A: Since I’m serving a sentence of life without parole myself, my opinion is going to be a bit biased. Aside from that though, I feel JLWOP or even sentencing a juvenile to life with parole and only allowing them parole eligibility at the age of 60 or 65 is pure idiocy. What society is saying is that they have given up on these juveniles, that they either can’t be rehabilitated or they aren’t worth the effort. Conversely, even though they can justify in their minds that they are sentencing these juveniles as adults, they don’t feel these kids are mature enough to make adult decisions. You can sentence a kid to serve life without the possibility for parole, but they can’t buy tobacco or liquor, vote, serve in the military, own a pistol, marry without permission…But you can hold them to adult standards. Anyone else think that’s a bit hypocritical?
The United States only recently stopped executing its children. There are three countries that have not ratified the U.N. Convention on the Rights of the Child: Somalia, South Sudan, and the United States of America. Why, Melissa? The U.S. is supposed to be a model for the rest of the world. The U.S. which has the largest population of professing Christians also still has the death penalty, life without parole as a sentencing option for its children, and the largest prison population.
There’s something wrong with this picture. None of it is justifiable.
Q: How would you describe yourself to a person who doesn’t know you?
A: I am probably the worst person you could ask to describe me. I am my own worst critic. So…I recruited my friend, Melanie, to assist me in this task. This is what she wrote:
“I would describe you as the truest friend I’ve ever known…You are loyal, compassionate, kind, and a comfort to the people around you. You are fierce in your standards and beliefs and since you speak from your authentic core, your words and bonds are the things that other can count on to guide them in the right direction…Truth above fluff. I see you as forthright, diligent, highly intelligent, approachable…cultured, dynamic, and well versed. You are eccentric and I love those two qualities about you…Freakin’ hilarious is more like it. You are a champion for the oppressed, you forgive those who wrong you and you serve mankind and are your brother’s keeper – even to the point of your own detriment and peril.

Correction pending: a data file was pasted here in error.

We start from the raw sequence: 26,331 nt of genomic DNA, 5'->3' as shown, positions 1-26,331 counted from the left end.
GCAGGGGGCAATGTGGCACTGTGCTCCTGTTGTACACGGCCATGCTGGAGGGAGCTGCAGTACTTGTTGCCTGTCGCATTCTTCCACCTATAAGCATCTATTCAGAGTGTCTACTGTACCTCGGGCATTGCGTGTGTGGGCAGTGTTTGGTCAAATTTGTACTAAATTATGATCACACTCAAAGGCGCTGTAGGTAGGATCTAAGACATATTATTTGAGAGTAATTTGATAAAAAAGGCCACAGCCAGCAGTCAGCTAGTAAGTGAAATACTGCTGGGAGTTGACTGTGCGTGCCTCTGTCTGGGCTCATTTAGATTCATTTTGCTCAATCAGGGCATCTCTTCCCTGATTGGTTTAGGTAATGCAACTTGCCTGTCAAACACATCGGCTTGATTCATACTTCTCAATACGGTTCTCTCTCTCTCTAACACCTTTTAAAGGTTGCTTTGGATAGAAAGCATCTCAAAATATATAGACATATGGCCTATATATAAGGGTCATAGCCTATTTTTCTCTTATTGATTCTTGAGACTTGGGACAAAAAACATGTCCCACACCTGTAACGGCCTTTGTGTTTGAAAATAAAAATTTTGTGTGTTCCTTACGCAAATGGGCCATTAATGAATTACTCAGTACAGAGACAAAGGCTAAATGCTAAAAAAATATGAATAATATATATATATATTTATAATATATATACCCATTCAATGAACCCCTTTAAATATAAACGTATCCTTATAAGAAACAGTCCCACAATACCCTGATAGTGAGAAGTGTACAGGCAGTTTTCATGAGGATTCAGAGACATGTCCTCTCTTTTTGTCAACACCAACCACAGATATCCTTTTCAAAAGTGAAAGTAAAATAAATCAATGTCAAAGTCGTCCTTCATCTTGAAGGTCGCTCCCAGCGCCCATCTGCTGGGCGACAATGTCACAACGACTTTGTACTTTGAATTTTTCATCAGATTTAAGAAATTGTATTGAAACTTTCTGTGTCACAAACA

“Sometimes I think you are misunderstood and that may just be because you are very internal. You are brave and bold and if you were a color I would paint you orange with red streaks at the edges and soft blue in the center. I think you have a humble calmness that exemplifies your spirituality, and you definitely have an aura of light around you. You are one of God’s healers and vessels. I think you can be profound and pensive…you can be moody though, too, if you let yourself fall too outside yourself or distance yourself from those who care about you. If I had to name bad things I think you can push people away to much in order to protect yourself…You can also not give yourself enough praise. I think you are a rare find in this world, and I think anyone who comes across you in their life’s path if forever blessed.”
Q: What is important to you and what are you passionate about?
A: Foremost, my relationship with my creator and my loved ones is important to me. Because of my beliefs I feel that serving others is our duty. That’s important to me. I am passionate about learning, about becoming a better person, about realizing my full potential. I think Melanie did a great job describing what is important to me and what I’m passionate about so I won’t rehash that.
Q: Is there anything else about yourself, prison, the legal system, or anything else you want to share with people?
A: Yes…I like long walks on the beach, sunsets….Joking aside, people need to realize that the problems with the justice system aren’t going to disappear. Ignoring what goes on behind prison walls won’t make it go away. Businesses like C.C.A. and G.E.O. that profit from warehousing prisoners are the same ones lobbying for “tough on crime” and “truth in sentencing” laws. Politicians, judges, and prosecutors – many own stock in these companies or others associated with the prison industrial complex. And guess who puts these people in power? You, the voters and taxpayers of this great nation. I love this country and feel it’s the greatest in the world. We’ve got some serious problems that are getting worse and need to be dealt with. Get informed. Get involved. Show that you care about the U.S.A. and your children’s future. We’re all connected and you’re sorely mistaken if you think otherwise.